BAYHAM: Mitch Landrieu Sure Has A Bad Case Of Jindal-itis, Doesn’t He?

Though the two men are ideological opposites, Bobby Jindal and Mitch Landrieu have taken similar paths to high office.

Both Jindal and Landrieu were darlings of Louisiana media, portrayed as energetic and dynamic reformers.

Their respective elections also marked a departure from the demographic norm: Jindal becoming the first non-white elected governor in Louisiana history while Landrieu was the first white elected mayor in the black-majority city since his father left City Hall in the 1970’s.

Both “batted” cleanup after Hurricane Katrina, succeeding officials who were in power at the time of the destructive storm and had their tenures negatively defined by it.

Also Jindal and Landrieu lost previous elections against the very people they replaced.

And, for a period of two years, Jindal and Landrieu were respectively the number one and two officials in the state. In fact it was Landrieu’s largely unchallenged re-election as lieutenant governor that precluded Jindal from serious consideration as John McCain’s running mate on the 2008 Republican ticket.

The big difference was their ambitions.

Jindal would always dismiss White House speculation with his oft-repeated “I have the job I want” line.

Granted nobody believed that as a Jindal presidential candidacy was more a matter of when than if. And for a time Louisiana voters were largely at peace with Jindal using the governor’s mansion as a spring board to the White House, re-electing him by a landslide in 2011.

But people’s patience with Jindal’s ambitions changed when the bottom dropped out of the budget and he seemed more concerned with Iowa’s caucuses than Louisiana’s problems.

Louisiana Democrats mocked Jindal’s absenteeism, issuing “Where’s Bobby?” bumper stickers.

It might be time for the Louisiana GOP to return the favor with “Where’s Mitch?” bumper stickers, as it seems Louisiana has another improbable presidential aspirant.

Nobody thought Landrieu harbored any kind of serious national ambitions, unlike Jindal’s three campaigns for governor.

But then again Mitch Landrieu never ran on taking down Civil War statues in any of his four (1994, 2006, 2010, and 2014) runs for mayor of New Orleans.

Termed out as mayor with no chance at securing a charter amendment to snag another four years, most politicos assumed Landrieu was waiting for an appointment by the next Democratic president.

Mitch could have followed in his father’s footsteps as HUD Secretary or been tapped for an ambassadorship like Chep Morrison.

It was assumed that the entire Confederate statue outcry was invented by Landrieu in the summer of 2015 to raise his national profile to garner one of these political plums from the anticipated Hillary Clinton Administration.

But nobody counted on America Being Made Great Again!

After Donald Trump’s election removing the monuments, which would have been left to his successor in the event he received a Washington job, became a crusade for Landrieu.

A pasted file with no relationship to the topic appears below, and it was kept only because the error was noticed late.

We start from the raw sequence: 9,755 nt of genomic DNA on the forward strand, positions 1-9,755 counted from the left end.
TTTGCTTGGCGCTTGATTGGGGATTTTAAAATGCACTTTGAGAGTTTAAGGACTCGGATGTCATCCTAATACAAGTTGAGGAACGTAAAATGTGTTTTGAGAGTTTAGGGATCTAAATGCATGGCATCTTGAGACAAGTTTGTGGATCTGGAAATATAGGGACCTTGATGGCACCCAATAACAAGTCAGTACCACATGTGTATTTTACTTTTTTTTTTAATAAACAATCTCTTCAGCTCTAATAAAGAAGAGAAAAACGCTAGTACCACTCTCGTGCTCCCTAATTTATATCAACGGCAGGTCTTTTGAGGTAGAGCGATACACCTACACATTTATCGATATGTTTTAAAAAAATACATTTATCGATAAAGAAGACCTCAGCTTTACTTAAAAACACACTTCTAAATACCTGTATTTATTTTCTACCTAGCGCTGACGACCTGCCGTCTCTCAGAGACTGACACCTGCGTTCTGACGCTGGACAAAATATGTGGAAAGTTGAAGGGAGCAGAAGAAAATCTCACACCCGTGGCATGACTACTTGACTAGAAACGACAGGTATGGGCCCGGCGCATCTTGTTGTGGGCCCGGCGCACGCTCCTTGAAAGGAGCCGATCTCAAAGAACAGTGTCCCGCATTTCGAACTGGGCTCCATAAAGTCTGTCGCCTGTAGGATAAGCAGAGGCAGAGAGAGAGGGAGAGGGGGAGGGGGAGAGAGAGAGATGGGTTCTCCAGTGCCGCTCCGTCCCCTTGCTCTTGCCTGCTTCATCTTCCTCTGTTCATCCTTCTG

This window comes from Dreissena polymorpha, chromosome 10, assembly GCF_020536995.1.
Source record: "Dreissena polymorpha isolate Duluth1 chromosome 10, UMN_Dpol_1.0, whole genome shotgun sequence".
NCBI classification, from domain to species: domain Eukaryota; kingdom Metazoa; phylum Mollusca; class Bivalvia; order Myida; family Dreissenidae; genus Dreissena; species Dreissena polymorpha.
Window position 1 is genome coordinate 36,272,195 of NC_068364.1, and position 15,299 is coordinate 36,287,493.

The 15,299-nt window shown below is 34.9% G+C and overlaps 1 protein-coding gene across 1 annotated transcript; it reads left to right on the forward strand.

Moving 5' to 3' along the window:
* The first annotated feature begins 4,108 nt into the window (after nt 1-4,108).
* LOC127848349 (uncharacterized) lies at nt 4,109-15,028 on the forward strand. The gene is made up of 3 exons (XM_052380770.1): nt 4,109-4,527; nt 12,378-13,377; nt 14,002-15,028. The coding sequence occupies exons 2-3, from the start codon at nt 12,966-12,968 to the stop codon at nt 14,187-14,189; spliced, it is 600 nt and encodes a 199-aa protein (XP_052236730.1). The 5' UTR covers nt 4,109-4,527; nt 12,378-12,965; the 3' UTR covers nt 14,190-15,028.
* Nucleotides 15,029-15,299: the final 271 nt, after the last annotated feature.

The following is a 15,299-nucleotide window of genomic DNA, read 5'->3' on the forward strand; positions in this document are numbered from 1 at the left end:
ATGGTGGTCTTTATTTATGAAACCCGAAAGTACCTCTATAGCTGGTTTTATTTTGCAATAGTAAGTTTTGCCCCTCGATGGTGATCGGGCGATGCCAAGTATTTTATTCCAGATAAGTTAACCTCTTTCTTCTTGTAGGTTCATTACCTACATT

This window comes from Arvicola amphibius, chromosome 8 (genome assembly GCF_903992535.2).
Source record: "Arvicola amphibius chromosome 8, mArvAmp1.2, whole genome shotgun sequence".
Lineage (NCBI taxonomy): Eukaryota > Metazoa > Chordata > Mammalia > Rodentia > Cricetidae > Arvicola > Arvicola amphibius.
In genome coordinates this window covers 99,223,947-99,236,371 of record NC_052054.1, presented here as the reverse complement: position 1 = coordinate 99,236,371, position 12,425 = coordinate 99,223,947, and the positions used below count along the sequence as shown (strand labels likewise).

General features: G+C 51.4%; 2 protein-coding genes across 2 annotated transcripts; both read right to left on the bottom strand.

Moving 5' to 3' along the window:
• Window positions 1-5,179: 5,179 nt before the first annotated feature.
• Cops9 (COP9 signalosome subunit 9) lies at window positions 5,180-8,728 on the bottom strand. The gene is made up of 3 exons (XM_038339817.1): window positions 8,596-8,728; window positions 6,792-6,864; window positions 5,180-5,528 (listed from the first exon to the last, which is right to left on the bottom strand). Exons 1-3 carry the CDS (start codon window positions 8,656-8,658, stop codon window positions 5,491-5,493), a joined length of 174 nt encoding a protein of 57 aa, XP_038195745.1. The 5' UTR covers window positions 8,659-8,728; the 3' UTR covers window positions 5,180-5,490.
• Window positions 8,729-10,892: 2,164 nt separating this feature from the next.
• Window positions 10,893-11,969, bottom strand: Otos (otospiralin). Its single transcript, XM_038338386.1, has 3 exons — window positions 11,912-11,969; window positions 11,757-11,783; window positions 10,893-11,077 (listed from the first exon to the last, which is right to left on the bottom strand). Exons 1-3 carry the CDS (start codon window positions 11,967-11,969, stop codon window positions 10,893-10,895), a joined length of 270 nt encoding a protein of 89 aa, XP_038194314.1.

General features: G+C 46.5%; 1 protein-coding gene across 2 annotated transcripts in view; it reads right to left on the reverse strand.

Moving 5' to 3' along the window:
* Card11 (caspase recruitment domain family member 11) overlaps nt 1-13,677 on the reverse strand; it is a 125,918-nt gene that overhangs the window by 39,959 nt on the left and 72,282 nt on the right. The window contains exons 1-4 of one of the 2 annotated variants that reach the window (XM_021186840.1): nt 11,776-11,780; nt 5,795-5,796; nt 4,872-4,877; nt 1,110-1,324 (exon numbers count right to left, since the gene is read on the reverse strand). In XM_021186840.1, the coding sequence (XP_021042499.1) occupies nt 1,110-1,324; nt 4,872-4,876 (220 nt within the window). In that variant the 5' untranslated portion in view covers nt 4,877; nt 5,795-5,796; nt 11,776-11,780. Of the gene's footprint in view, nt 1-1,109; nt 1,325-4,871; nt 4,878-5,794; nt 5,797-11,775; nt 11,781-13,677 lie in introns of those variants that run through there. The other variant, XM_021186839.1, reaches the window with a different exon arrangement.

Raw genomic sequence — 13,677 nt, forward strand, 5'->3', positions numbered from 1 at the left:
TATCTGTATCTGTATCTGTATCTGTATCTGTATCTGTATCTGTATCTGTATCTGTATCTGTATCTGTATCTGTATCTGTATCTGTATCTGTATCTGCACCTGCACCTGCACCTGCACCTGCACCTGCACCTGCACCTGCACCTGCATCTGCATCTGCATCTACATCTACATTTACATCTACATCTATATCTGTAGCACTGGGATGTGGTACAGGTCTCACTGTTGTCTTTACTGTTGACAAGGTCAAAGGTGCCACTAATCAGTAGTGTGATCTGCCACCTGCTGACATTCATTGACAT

Landrieu had three of the Civil War monuments removed in the dead of night, but General Lee’s statue would be ostentatiously plucked from atop the busy traffic circle in the middle of a work day so the mayor could gush to the national news.

This was Landrieu’s national political “coming out.”

As intended the mayor’s speech went “viral” and shortly thereafter his name entered the conversation of potential Democratic presidential candidates, which the mayor perhaps disingenuously dismissed on various national media outlets.

After all, if the mayor didn’t have national aspirations, then why was the mayor of America’s 49th most populous city talking to national media about a local matter?

That was May.

In June, Landrieu assumed the leadership of the US Conference of Mayors, leading to more national press.

Starting to notice a pattern?

And then this past week, Landrieu delivered a major speech about the “existential threat” to New Orleans.

Would that be the city’s 365 shootings in 2017?

Church officials being rolled in the French Quarter a block away from their hotel?

Families having their cars shot up on I-10 in New Orleans East?

Thugs in a stolen vehicle leading police on a 90 mph, 7-mile car chase across the city?

A woman being robbed on Canal Street by a man wielding a large rock? (No, I’m not making this up)

A barmaid being pistol-whipped by a male teenager wearing a wig and a bra in the St. Roch area? (see the above)

Perhaps most embarrassingly, on the same morning of the rock-mugging, a man was robbed at gunpoint in Duncan Plaza.

To clarify, Duncan Plaza is the official name for the park that is in front of City Hall. The local media was being far too charitable with that description of the robbery’s location.

That’s right, criminals are now so brazen in New Orleans that they are holding up folks a block away from the mayor’s office.

Nope, according to Mitch Landrieu that great threat to New Orleans and its fragile tourism-based economy isn’t wanton thuggery but climate change.

Landrieu has less than a year left in office and stopping the rise of oceans is now his focus.

I suspect there will be much more to write about on this matter in the remaining months of the mayor’s term and perhaps on other issues important to the national left but unrelated to improving the quality of life of New Orleans residents.

Louisianans are watching history repeat itself within a presidential cycle, first with Jindal now with Landrieu.

And New Orleans is now the city that care and its mayor forgot.

May the mayor enjoy the same fortune as our former governor did in a similar endeavor.

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